The recent prediction by respected Hong-Kong based trading and distribution business Li & Fung of increased seasonality, with the observation that “retailers are now placing orders with shorter lead-times and pushing deliveries closer to their seasons”, marks an interesting development for the global supply chain, particularly if it is accompanied by increased order volumes. As a key supplier to well-known brands including Toys R Us, Wal-Mart and Abercrombie & Fitch, the company’s forecasts are seen as a barometer for Western retail trends.
The prediction came as part of Li & Fung’s interim results announcement alongside the company’s expectation that demand will escalate towards the end of the calendar year, with a more pronounced pre-holiday period peak-season than seen in recent years for developed European economies and the US. Yet this poses questions about the ability of the global supply chain, which has by necessity streamlined the availability of scheduled cargo services in recent years due to low or volatile demand, to cope with a potential increased spike in peak season demand.
Of course, even the thought of peak season is usually enough to send shudders down the spines of freight forwarders, logistics services providers (LSPs), shippers and retailers alike. However, this year has the potential to be a real nightmare before Christmas if retailers are late in placing orders for goods that will feature as part of their high-profile seasonal ranges, expecting their sourcing and logistics partners to be able to deliver to extremely tight schedules with competition for limited freight transport space high. Whilst near-shore and onshore sourcing is a growing trend, most retailers are still reliant on suppliers in Asia to fulfill the bulk of their orders.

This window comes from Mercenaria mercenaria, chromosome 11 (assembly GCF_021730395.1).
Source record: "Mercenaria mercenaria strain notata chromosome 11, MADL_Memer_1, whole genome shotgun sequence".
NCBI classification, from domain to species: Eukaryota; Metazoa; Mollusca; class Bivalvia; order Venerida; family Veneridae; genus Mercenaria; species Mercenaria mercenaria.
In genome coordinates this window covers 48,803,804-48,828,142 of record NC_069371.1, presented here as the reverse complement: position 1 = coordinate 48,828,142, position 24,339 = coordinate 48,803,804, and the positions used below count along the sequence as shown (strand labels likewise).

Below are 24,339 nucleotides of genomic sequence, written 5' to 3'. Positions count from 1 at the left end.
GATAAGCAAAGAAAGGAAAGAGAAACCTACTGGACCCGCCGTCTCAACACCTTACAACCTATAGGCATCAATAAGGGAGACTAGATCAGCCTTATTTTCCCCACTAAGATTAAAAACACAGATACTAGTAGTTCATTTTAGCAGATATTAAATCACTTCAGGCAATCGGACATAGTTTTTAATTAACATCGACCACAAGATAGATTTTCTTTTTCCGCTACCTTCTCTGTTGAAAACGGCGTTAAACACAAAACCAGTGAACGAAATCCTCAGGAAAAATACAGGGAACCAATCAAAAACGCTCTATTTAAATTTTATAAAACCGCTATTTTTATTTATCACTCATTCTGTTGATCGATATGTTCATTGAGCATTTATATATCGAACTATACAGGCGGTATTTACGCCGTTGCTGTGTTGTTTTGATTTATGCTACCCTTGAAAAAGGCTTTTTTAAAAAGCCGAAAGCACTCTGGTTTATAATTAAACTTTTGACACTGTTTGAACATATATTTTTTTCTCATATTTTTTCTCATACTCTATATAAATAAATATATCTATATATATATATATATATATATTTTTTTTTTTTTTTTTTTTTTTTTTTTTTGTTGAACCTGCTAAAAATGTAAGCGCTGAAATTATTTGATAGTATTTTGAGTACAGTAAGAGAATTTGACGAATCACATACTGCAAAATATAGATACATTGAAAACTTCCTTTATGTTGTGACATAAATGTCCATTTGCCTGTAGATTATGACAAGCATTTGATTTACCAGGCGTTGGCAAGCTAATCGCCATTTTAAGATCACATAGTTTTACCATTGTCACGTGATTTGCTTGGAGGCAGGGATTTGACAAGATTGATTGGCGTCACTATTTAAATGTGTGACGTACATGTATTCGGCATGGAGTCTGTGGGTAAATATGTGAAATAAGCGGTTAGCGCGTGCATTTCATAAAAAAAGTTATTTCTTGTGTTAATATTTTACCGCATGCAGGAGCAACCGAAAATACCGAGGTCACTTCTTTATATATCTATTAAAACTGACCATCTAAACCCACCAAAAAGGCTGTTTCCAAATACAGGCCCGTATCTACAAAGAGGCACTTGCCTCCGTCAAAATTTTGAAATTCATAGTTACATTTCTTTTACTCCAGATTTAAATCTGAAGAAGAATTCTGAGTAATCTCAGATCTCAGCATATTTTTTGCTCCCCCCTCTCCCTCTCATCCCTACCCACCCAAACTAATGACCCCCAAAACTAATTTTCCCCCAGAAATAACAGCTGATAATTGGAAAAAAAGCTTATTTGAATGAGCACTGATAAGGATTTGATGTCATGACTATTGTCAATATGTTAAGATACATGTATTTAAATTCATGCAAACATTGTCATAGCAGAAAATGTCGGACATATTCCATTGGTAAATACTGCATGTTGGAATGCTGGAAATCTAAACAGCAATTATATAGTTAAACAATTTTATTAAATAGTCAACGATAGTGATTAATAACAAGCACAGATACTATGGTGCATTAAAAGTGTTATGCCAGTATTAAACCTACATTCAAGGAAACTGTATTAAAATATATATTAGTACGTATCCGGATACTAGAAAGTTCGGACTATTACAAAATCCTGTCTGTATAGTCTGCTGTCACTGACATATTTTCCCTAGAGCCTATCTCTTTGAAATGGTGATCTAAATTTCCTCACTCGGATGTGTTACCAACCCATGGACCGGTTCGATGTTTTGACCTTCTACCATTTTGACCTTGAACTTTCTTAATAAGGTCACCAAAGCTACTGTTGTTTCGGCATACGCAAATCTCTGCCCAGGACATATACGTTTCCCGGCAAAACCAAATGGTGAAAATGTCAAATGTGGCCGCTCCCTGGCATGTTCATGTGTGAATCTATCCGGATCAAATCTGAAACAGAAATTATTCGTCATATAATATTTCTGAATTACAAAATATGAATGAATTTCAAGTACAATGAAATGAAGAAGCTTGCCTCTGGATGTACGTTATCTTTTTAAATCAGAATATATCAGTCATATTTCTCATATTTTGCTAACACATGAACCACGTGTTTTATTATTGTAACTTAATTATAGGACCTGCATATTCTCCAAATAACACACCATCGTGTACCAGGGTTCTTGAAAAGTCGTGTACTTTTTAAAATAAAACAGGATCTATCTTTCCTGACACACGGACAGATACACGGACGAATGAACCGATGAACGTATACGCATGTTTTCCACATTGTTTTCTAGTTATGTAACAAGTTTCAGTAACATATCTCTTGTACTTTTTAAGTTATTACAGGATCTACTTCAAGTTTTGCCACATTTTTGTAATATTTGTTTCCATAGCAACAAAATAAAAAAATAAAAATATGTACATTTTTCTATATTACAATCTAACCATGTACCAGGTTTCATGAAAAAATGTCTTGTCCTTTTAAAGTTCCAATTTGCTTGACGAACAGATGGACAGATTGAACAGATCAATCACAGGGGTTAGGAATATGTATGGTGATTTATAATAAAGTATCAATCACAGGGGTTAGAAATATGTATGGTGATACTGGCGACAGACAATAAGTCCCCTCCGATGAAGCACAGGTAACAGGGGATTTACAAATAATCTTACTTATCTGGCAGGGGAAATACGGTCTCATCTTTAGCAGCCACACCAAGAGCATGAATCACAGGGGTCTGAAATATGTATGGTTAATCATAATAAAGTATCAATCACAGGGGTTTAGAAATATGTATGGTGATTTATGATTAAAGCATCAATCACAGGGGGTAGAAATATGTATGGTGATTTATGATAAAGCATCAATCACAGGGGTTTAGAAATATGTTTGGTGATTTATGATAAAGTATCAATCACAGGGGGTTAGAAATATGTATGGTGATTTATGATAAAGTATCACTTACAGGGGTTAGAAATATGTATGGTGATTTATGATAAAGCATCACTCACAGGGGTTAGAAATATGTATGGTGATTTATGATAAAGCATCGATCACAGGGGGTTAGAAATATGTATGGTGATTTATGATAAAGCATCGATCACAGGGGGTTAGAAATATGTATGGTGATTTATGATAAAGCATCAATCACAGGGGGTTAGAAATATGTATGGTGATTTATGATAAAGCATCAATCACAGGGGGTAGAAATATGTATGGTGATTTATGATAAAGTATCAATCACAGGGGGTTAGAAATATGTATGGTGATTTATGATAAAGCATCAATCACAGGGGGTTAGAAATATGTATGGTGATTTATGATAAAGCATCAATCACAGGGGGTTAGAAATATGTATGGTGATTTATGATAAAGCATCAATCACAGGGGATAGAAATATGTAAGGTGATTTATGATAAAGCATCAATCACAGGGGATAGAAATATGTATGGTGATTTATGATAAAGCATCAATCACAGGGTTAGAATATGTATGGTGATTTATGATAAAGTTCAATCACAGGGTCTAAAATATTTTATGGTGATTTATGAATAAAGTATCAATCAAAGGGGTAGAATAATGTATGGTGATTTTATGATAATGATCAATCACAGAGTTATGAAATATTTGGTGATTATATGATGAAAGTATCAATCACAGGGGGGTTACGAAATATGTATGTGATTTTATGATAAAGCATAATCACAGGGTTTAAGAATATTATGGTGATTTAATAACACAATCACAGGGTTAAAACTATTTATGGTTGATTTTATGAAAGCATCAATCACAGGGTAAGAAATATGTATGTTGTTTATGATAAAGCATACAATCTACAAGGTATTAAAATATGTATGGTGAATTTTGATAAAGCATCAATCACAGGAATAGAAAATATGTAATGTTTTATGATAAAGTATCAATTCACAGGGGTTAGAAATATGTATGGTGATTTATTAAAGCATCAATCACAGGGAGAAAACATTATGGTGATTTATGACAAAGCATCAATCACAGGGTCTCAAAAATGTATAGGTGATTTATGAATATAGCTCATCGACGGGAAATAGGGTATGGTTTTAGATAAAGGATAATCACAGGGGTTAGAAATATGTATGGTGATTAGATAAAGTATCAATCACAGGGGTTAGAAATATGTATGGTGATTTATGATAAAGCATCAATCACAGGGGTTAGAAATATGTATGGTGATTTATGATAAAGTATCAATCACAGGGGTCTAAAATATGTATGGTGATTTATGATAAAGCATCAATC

If this peak season prediction becomes a reality, shippers will be reliant both on freight forwarders’ relationships with ocean, air and road carriers and their multimodal capabilities and ability to switch routes and lanes to meet the required shipment dates. LSPs will likely be called upon to provide urgent packaging/finishing services close to the final destinations of goods in order to allow for greater flexibility in production and shipping schedules.
This is good news for the global supply chain, where margins have been increasingly stretched, and a buoyant peak season stands to help raise rates above the lows of recent times. Yet good visibility of shipment data and sharing of data with supply chain partners, delivered by freight forwarding, transport management (TMS) and warehouse management (WMS) provided by Kewill and other supply chain software specialists, will be essential to ensuring crucial deadlines are met and peak season chaos avoided.
Despite being an emotive term, chaos really is on the cards where end-to-end shipment data cannot be accurately tracked and forwarders/LSPs alerted to issues which may cause goods to be delayed. Now much more so than pre-recession, with ocean and air carriers operating reduced capacities, particularly on certain routes, the option of booking late notice container space or stumping up the extra cost for a shorter air freight passage will may disappear in many cases. Many LSPs simply do not have spare trucks and warehouses to cope with unscheduled arrivals at ports any more.
The global supply chain really must act quickly and cohesively to plan for a successful peak season in 2013.
Source: City A.M.
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